22  In the(P/M) process, metal powders are compacted into desired and often complex shapes and heated without melting to form a solid piece.  The powder must be fed properly into the die cavity, and proper pressures must be developed throughout.

23 Compaction Blended powders are pressed into various shapes in dies. The purposes of compaction are to obtain the required shape, density, and particle-to- particle contact as well as to make the part sufficiently strong for further processing.

24 Sintering The process that compact samples are heated in a controlled- atmosphere furnace to a temperature below the melting point. The principle variables in sintering are temperature, time, and the furnace atmosphere. Sintering temperatures are generally within 70 to 90% of the melting point of metal or alloy. j9j ac.1.bAKIXvXoM5M

25 INFILTRATION  Infiltration is accomplished by placing a lower melting “slug” on or beneath the part prior to entering the sintering furnace.  When this secondary part melts, it is absorbed into the pores of the part by capillary action and is diffused into the particles of the primary metal.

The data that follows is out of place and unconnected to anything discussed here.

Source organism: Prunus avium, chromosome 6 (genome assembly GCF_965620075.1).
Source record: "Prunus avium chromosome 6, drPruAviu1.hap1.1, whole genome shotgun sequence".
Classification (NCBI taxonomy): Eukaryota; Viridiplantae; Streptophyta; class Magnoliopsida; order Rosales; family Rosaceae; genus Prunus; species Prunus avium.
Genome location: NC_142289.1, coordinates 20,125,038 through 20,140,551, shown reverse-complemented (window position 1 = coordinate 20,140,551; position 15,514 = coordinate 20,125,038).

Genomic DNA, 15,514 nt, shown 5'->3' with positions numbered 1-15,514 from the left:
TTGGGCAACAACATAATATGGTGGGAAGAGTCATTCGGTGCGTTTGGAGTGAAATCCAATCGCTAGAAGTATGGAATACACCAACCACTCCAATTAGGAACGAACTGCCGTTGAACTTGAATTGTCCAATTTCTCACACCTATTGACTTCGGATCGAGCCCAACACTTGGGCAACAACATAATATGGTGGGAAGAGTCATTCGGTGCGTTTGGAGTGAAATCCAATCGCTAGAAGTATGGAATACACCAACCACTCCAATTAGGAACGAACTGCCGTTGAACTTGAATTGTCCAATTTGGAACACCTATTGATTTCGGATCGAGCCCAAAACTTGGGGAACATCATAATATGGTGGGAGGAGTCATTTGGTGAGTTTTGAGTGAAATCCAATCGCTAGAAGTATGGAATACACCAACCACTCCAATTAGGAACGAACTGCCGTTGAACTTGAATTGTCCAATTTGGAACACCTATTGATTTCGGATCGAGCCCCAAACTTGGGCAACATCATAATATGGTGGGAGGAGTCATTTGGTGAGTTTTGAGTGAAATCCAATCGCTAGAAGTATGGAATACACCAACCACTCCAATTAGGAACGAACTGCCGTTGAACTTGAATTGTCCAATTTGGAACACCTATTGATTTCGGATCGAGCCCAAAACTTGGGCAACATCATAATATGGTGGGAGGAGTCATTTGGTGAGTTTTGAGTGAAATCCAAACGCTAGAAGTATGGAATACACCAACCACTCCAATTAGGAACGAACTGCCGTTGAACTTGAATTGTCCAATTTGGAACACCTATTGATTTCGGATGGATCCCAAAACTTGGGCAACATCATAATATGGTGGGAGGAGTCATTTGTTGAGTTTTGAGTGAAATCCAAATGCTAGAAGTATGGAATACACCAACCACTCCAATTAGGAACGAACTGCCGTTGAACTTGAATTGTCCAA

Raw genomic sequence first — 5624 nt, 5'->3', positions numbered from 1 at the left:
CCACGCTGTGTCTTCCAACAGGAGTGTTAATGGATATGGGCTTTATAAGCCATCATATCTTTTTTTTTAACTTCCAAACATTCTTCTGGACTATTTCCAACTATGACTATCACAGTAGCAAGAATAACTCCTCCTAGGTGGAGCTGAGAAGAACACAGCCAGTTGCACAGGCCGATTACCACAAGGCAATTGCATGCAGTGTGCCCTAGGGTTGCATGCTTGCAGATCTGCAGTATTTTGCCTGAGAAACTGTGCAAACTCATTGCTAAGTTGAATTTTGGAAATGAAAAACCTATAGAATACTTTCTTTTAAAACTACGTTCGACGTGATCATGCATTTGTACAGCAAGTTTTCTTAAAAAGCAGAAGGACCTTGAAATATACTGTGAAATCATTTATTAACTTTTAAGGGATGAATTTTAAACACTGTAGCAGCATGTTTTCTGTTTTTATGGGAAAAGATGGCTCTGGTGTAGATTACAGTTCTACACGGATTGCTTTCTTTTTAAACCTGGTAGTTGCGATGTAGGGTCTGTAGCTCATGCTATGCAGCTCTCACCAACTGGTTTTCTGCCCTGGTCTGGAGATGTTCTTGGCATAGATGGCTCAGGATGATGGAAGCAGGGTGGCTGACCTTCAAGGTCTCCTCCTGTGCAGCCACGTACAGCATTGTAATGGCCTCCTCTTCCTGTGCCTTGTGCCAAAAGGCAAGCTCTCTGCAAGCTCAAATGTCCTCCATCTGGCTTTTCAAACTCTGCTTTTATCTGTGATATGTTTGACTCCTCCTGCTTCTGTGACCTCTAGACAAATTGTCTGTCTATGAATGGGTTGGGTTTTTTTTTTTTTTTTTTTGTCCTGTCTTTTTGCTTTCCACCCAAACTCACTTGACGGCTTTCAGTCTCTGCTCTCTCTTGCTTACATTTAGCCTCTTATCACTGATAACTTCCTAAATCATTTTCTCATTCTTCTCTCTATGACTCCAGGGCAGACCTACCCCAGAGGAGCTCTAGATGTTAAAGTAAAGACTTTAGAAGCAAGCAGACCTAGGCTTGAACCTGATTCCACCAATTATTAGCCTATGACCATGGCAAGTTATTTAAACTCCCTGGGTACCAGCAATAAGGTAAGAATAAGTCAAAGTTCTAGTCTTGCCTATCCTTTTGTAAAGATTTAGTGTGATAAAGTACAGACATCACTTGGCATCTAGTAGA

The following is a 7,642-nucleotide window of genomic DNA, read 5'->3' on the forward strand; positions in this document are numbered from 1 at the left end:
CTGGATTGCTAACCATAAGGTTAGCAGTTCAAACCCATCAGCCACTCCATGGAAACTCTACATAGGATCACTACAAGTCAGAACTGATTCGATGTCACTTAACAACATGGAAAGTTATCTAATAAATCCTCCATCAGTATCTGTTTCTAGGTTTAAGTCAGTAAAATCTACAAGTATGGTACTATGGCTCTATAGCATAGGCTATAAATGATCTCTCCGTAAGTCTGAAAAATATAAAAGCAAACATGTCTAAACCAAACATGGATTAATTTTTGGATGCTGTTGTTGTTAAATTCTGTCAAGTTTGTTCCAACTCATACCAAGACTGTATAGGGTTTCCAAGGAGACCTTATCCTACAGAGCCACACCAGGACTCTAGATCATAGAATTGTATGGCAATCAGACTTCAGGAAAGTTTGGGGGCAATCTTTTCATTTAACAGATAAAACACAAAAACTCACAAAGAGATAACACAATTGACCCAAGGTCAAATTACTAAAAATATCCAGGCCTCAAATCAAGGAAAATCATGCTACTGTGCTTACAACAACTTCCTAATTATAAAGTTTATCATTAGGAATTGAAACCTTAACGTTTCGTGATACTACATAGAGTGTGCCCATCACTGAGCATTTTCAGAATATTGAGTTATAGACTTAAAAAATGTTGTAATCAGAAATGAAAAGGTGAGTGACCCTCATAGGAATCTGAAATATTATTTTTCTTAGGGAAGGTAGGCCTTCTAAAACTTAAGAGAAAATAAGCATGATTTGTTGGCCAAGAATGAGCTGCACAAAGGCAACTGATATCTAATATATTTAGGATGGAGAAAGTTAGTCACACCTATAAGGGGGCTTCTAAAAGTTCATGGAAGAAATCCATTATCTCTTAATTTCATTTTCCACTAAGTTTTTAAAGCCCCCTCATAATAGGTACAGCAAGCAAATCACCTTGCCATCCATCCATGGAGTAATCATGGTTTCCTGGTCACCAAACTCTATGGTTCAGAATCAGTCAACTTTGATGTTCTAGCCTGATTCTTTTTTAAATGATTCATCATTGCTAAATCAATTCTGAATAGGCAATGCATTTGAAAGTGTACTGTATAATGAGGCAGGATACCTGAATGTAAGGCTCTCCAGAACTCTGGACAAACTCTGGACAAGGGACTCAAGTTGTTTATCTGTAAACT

26 IMPREGNATATION The inherent porosity of P/M components can be utilized by impregnating them with a fluid. Bearings and bushings that are lubricated internally with up to 30% oil by volume are made by immersing the sintered bearing in heated oil. The container is then placed in a vacuum chamber, and the air is removed from the pores, being replaced by the lubricant.

27 Examples of Powder-Metallurgy Techniques (a) balls for ball-point pens (b) automotive components such as piston rings, connecting rods, brake pads, gears, cams, and bushings (c) inserts (tool steels, tungsten carbides) (d) graphite brushes impregnated with copper for electric motors (e) surgical implants